The New York Times has published an editors’ note saying a front-page story questioning the scope of the oil spill “should have included more information” about the Gulf of Mexico Foundation, which was described as a “conservation group” without noting its close ties to the oil industry and Transocean, the owner of the rig that exploded.
The head of the Gulf of Mexico Foundation was quoted as saying: “The sky is not falling. We’ve certainly stepped in a hole and we’re going to have to work ourselves out of it, but it isn’t the end of the Gulf of Mexico.”
Striking a defensive tone, the editors’ note says the Gulf of Mexico Foundation gets “the majority of its funding” from the government, but that it also has ties to industry. It does not mention the specific ties to Transocean (the Gulf of Mexico Foundation’s most recent board meeting was hosted by the company).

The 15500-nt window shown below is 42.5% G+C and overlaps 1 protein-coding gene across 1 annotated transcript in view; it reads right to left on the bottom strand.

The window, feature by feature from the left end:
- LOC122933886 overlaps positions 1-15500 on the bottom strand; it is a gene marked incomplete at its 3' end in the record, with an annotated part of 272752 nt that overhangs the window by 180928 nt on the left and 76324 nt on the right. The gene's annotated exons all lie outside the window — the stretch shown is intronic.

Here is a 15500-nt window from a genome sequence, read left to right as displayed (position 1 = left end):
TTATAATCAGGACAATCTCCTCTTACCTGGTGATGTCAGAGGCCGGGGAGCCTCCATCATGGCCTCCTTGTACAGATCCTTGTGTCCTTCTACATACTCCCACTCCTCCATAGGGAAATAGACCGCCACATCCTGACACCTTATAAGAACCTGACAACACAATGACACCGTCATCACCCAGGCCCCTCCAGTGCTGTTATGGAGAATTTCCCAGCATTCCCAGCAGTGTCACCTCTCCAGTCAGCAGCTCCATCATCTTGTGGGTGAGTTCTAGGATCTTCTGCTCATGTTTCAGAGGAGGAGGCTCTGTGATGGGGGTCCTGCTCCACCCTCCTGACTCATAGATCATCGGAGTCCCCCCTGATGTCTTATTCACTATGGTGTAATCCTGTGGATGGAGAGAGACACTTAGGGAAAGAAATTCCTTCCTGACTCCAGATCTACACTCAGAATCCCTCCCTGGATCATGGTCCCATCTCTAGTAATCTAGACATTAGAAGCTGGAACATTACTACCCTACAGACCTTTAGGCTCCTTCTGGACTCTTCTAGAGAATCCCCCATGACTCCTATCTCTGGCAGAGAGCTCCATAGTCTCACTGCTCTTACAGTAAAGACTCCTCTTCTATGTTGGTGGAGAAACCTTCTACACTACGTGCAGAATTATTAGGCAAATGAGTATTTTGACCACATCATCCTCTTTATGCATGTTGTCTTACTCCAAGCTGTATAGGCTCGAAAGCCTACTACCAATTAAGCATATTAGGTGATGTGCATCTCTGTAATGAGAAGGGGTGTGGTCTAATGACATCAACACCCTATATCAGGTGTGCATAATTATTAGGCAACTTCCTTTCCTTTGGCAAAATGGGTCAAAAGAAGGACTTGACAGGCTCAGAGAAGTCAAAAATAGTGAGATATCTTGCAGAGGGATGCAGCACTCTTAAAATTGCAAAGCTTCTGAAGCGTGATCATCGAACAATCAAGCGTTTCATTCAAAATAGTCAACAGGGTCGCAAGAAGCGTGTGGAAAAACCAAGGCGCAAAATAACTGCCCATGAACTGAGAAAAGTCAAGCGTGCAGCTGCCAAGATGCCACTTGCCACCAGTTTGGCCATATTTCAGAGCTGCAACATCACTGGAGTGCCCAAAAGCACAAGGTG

Here it is in full:
A front-page news analysis article on Tuesday discussed the uncertainty over the ultimate environmental impact of the oil spill in the Gulf of Mexico. One expert quoted was Quenton R. Dokken, a marine biologist who is the executive director of the Gulf of Mexico Foundation. (He said the spill “isn’t the end of the Gulf of Mexico,” but also said that “we’ve always got to ask ourselves how long can we keep heaping these insults on the gulf and having it bounce back.”)
The article described the Gulf of Mexico Foundation simply as a conservation group. It should have included more information about the organization, a nonprofit group that says its mission is “to promote and facilitate conservation of the health and productivity of the Gulf of Mexico and its resources” through research and other programs. While the group says the majority of its funding comes from federal and state grants, it also receives some money from the oil industry and other business interests in the gulf, and includes industry executives on its board.